Today, March 4th, is very special. As my friend Cecilia Lang of the Washington Post reminded me, it's the only day of the year that's actually a command - March Forth! - which I now like to interpret as us all marching forth out of this lousy winter into a much better spring. It's also Seller Forum Day. I'm writing this as I await the arrival of 50 Chief Revenue Officers to a beautiful spot at the top of the Hearst Building where we'll share ideas and issues for the next several hours. Which leads me to the third reason today is special: In our home state of Vermont, it's Town Meeting Day!
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All up and down the Green Mountain State, across 237 towns, nine cities and four "gores" (don't ask) citizens are gathering in gymnasiums and town halls to participate in perhaps the last acts of pure democracy left in our republic. While centered on passing or rejecting town and school budgets, Town Meetings also include often spontaneous referenda on everything from paving a local road to pot legalization to taking a stand on an international justice issue. It's messy, spontaneous, argumentative, enlightening and inspiring all at the same time.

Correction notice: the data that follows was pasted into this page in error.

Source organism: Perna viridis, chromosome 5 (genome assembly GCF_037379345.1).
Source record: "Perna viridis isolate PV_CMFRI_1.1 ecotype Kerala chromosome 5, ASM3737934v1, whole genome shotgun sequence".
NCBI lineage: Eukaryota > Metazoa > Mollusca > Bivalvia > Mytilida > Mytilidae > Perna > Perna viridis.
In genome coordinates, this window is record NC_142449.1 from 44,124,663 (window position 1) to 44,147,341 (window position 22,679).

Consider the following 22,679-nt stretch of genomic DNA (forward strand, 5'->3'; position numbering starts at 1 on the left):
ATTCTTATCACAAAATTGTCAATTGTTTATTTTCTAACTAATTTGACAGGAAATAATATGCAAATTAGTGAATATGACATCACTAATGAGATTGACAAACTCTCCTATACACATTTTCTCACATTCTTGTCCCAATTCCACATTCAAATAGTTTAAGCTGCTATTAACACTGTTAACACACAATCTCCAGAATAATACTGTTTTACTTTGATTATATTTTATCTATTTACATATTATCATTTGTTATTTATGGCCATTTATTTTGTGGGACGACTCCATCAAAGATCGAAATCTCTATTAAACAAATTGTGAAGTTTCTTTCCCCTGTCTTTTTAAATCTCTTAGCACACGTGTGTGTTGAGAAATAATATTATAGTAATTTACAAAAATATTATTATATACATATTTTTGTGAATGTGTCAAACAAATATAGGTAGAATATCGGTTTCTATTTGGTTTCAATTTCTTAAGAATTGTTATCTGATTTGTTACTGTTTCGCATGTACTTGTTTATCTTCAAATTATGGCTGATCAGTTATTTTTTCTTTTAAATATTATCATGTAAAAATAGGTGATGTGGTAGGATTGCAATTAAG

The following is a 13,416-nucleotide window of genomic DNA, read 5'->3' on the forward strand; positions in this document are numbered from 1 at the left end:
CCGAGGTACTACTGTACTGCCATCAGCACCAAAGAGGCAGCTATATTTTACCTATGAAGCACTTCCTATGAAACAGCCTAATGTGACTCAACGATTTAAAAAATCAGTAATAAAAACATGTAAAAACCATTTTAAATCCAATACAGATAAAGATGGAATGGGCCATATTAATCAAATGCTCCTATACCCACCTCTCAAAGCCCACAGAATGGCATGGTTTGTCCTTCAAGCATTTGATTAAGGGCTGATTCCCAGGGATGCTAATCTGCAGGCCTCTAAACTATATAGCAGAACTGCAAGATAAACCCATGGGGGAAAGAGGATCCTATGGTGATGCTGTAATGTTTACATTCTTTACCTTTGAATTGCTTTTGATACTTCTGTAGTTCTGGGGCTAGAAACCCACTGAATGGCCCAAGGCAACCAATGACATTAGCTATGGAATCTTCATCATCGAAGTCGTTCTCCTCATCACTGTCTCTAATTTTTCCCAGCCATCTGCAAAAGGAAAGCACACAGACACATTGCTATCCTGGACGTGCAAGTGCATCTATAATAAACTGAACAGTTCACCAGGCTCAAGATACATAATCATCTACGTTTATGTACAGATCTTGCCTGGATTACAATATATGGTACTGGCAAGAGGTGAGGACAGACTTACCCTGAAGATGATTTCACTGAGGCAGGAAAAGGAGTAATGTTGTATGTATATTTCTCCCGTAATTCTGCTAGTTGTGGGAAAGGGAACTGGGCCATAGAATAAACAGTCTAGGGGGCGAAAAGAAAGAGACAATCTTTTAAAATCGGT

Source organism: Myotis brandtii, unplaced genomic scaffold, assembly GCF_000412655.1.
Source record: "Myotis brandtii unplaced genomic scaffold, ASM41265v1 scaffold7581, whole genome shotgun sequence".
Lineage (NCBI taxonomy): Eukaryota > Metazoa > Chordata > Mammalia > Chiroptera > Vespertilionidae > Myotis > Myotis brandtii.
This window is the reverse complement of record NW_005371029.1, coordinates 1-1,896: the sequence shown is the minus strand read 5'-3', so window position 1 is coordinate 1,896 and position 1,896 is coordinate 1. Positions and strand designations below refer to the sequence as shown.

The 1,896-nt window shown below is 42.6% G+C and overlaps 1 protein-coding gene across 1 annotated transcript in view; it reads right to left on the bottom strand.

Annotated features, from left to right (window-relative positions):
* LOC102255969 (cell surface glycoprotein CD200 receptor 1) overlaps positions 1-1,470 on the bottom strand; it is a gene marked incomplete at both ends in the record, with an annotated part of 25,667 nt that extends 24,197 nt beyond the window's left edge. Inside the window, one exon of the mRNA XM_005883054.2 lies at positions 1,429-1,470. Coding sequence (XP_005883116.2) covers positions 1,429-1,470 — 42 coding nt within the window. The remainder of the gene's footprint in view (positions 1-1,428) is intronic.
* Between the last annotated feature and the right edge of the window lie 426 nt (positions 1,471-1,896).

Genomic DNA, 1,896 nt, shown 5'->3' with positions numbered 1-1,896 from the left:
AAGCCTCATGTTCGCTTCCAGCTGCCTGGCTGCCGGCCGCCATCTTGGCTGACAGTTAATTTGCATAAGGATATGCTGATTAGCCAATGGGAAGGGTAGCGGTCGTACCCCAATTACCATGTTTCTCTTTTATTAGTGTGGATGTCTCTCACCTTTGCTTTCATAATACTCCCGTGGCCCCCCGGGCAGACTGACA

Just like our online marketing, advertising and media world.
A brilliant tech executive explained to me back in the mid-90s that the internet had grown into a ubiquitous, uniform global network precisely because no one controlled it. Sure, there was a room full of nerds who would distribute domain names, but nobody gave you permission to be on the web or start a magazine or launch a store. When it came to online advertising, we kind of stumbled and lurched our way forward, every so often stopping to lay in some minimum standards around ad size, technical capabilities and legal.
Along the way, we interactive people have our own town meetings. At CES, the IAB, SXSW, ad: tech, iMedia, the Seller Forum and many others, we participate in sometimes confusing debate and messy democracy. Together we're marking the recent past of our business and iterating its near future. To the casual observer, it may seem like we have a lot of conferences; that the chief product of the digital marketing economy is talk. But I clearly have a different take.
We all live in an unfinished, asymmetrical world, moving too fast and divided and segregated by the very technology that's supposed to bring us together. Heads down in our email or hunched over our phones, we create bubbles where our vision of the world around us gets more and more self-referential and our issues ever more intractable. If you ask me, there are probably not enough conferences and events. It's only by getting face-to-face and elbow-to-elbow with our digital neighbors that we maintain our participation in the future of the business, as sloppy and wasteful as that might seem.
So find yourself a comfortable spot in the bleachers, bring a lunch, and settle in. It's Town Meeting Day.
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